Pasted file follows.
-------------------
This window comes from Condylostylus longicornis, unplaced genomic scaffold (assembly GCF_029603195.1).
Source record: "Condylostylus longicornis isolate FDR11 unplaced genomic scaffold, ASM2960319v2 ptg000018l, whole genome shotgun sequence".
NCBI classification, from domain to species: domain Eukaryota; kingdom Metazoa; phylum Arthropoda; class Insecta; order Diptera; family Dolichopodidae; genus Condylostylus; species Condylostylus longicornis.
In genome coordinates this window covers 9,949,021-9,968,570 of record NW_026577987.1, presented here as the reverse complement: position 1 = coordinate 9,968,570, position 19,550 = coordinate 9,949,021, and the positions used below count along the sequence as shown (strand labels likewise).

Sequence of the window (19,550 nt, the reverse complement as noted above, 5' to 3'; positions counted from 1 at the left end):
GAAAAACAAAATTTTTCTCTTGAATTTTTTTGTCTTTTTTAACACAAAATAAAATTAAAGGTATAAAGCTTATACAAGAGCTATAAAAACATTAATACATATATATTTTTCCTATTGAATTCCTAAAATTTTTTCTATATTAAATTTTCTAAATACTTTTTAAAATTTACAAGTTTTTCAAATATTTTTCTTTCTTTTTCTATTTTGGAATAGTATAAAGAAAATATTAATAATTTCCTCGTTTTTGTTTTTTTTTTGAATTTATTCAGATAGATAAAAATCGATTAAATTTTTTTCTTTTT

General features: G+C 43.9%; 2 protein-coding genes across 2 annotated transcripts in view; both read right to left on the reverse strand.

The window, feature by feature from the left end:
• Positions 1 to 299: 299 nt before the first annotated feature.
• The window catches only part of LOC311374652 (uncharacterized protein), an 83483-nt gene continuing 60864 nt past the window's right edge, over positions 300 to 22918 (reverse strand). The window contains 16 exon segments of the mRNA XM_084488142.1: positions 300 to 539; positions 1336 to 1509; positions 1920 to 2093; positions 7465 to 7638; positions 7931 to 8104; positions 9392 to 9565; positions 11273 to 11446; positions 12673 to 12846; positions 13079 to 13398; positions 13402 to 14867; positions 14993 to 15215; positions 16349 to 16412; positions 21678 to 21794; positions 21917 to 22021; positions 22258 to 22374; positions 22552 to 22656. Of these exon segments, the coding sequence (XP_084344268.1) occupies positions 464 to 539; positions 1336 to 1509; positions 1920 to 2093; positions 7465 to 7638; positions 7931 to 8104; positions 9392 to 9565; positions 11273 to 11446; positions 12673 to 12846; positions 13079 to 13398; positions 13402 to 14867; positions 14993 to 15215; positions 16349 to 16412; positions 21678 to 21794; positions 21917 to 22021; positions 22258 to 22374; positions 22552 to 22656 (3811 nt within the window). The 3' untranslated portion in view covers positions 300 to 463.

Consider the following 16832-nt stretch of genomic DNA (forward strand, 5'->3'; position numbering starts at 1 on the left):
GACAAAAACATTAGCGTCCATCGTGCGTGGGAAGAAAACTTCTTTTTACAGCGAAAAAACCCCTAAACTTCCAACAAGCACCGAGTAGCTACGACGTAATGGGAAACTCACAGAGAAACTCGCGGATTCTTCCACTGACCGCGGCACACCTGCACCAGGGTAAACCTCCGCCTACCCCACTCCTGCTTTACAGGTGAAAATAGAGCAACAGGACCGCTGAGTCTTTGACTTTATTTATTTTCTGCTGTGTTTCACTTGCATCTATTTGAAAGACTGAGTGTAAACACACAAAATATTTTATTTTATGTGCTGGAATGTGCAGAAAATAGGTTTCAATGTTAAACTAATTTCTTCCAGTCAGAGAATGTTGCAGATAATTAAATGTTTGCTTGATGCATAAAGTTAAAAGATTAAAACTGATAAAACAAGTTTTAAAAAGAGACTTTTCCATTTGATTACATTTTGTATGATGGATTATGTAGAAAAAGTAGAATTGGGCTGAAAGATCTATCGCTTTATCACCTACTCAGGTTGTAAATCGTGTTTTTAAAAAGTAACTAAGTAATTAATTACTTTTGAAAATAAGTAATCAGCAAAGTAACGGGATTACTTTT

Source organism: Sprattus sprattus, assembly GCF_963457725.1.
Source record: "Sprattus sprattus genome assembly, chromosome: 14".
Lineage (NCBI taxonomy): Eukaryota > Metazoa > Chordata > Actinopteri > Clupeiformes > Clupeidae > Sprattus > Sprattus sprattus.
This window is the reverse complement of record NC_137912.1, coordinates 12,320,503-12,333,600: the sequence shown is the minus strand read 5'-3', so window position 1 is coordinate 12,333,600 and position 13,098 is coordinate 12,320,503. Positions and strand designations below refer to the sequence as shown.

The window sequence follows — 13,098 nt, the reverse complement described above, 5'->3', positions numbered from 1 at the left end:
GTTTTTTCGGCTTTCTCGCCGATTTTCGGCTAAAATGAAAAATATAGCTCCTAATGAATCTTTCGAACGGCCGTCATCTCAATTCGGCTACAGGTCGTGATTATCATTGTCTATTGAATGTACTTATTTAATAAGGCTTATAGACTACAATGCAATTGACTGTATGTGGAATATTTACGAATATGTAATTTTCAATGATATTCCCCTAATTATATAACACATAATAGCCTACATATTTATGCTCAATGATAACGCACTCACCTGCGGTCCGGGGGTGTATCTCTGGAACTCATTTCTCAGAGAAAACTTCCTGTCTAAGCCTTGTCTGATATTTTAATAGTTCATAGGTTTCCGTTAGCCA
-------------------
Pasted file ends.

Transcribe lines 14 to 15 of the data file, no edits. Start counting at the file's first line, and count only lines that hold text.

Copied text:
Source record: "Sprattus sprattus genome assembly, chromosome: 14".
Lineage (NCBI taxonomy): Eukaryota > Metazoa > Chordata > Actinopteri > Clupeiformes > Clupeidae > Sprattus > Sprattus sprattus.